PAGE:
“We don’t want Ukraine to default, to jeopardize an already disastrous condition of the Ukrainian economy,” Mr. Medvedev said at the economic forum. “But one should pay back debts.”

Moscow is counting on an eventual bounce in the price of oil. Its drop, officials said Wednesday, has been far more devastating to the Russian economy than Western sanctions. Russian Finance Minister Anton Siluanov said the budget faces a shortfall of up to $240 billion in revenue, but that most of it—about $180 billion—is due to the oil-price collapse.

He said his ministry plans 10% across-the-board budget cuts, although funding to the military would remain untouched.

To make up for lost revenue, Mr. Siluanov said the finance ministry will uncork a reserve fund, accumulated over years of buoyant oil prices, to deposit 500 billion rubles into the country’s financial system, which has been battered by the central bank’s decision to raise a key interest rate to 17% late last year in a bid to halt a run on the ruble.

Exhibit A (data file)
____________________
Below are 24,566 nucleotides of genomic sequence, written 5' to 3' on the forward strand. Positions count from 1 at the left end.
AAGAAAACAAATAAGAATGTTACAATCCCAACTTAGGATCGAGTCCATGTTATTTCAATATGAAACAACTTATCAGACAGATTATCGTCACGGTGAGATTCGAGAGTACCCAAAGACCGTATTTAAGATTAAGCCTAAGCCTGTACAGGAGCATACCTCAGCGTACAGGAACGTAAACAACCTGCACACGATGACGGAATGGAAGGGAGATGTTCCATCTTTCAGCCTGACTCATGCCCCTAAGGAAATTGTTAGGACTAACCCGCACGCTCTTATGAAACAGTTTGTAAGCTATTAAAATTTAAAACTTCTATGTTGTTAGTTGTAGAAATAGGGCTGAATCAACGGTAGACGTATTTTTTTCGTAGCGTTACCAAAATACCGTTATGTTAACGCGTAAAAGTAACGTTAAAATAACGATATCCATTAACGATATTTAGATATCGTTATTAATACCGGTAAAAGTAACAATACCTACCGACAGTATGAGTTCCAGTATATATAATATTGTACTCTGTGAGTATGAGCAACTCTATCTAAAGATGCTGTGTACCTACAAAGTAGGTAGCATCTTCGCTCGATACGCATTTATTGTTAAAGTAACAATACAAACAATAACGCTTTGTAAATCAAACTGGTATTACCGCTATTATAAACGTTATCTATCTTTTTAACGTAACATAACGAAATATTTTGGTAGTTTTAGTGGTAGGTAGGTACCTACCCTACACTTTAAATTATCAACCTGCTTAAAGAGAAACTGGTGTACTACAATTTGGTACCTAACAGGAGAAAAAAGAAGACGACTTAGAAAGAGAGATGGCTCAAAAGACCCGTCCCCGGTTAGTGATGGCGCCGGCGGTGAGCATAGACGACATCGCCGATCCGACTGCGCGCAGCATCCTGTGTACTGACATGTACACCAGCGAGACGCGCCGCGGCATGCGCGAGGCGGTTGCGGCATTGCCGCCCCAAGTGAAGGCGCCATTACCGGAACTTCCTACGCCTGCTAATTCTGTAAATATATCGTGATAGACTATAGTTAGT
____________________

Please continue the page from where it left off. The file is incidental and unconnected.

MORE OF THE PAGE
But analysts said the sum, about $7.65 billion at today’s exchange rate, is too miserly to make much difference. The injection “will certainly improve the situation, but won’t be able to adequately shore up the currency nor fill the budget gaps,” said Phoenix Kalen of Société Générale in London, who called it “woefully inadequate.”

The Kremlin hopes that massive reserves in the central bank and finance ministry, now tallied at around $400 billion, will be sufficient to get the country through a slump in oil prices for a year or two. German Gref, who heads the country’s largest lender, Sberbank , said that he doesn’t expect oil to recover to previous highs, though he did hope it would eventually climb back to a range of $60 to $70 a barrel.

Mr. Gref said that with oil at its current level, Russia will spend all of its reserves within two years. He said Russia needs to reform state bureaucracy and improve its business climate to attract investment. Sanctions, he said, are only slowing down reforms by propping up Kremlin’s approval ratings among Russians who like to see Mr. Putin stand up to the West.